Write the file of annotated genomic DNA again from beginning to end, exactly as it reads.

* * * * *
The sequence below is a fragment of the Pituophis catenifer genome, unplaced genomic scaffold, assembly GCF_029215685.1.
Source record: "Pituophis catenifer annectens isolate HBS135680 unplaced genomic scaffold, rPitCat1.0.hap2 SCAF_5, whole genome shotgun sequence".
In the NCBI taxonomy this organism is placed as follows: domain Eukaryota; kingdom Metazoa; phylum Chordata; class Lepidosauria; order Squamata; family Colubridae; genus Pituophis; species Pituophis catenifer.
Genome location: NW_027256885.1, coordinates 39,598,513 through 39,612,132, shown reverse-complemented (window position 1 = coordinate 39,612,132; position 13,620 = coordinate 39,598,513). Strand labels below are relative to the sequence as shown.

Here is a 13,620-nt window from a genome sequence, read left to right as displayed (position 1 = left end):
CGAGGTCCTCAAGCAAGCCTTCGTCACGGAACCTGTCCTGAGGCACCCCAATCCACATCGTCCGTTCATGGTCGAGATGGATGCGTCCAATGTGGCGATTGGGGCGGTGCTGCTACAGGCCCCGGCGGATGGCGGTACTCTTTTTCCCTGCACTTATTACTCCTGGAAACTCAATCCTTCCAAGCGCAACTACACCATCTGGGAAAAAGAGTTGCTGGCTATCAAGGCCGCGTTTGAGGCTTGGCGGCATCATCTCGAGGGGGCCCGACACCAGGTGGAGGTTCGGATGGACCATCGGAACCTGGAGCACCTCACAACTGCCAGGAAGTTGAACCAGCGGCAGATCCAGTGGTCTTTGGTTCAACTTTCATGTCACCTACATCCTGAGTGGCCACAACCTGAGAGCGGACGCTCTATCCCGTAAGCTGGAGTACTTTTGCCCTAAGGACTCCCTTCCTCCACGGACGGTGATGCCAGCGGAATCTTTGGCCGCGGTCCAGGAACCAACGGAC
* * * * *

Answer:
The sequence below is a fragment of the Pituophis catenifer genome, unplaced genomic scaffold, assembly GCF_029215685.1.
Source record: "Pituophis catenifer annectens isolate HBS135680 unplaced genomic scaffold, rPitCat1.0.hap2 SCAF_5, whole genome shotgun sequence".
In the NCBI taxonomy this organism is placed as follows: domain Eukaryota; kingdom Metazoa; phylum Chordata; class Lepidosauria; order Squamata; family Colubridae; genus Pituophis; species Pituophis catenifer.
Genome location: NW_027256885.1, coordinates 39,598,513 through 39,612,132, shown reverse-complemented (window position 1 = coordinate 39,612,132; position 13,620 = coordinate 39,598,513). Strand labels below are relative to the sequence as shown.

Here is a 13,620-nt window from a genome sequence, read left to right as displayed (position 1 = left end):
CGAGGTCCTCAAGCAAGCCTTCGTCACGGAACCTGTCCTGAGGCACCCCAATCCACATCGTCCGTTCATGGTCGAGATGGATGCGTCCAATGTGGCGATTGGGGCGGTGCTGCTACAGGCCCCGGCGGATGGCGGTACTCTTTTTCCCTGCACTTATTACTCCTGGAAACTCAATCCTTCCAAGCGCAACTACACCATCTGGGAAAAAGAGTTGCTGGCTATCAAGGCCGCGTTTGAGGCTTGGCGGCATCATCTCGAGGGGGCCCGACACCAGGTGGAGGTTCGGATGGACCATCGGAACCTGGAGCACCTCACAACTGCCAGGAAGTTGAACCAGCGGCAGATCCAGTGGTCTTTGGTTCAACTTTCATGTCACCTACATCCTGAGTGGCCACAACCTGAGAGCGGACGCTCTATCCCGTAAGCTGGAGTACTTTTGCCCTAAGGACTCCCTTCCTCCACGGACGGTGATGCCAGCGGAATCTTTGGCCGCGGTCCAGGAACCAACGGAC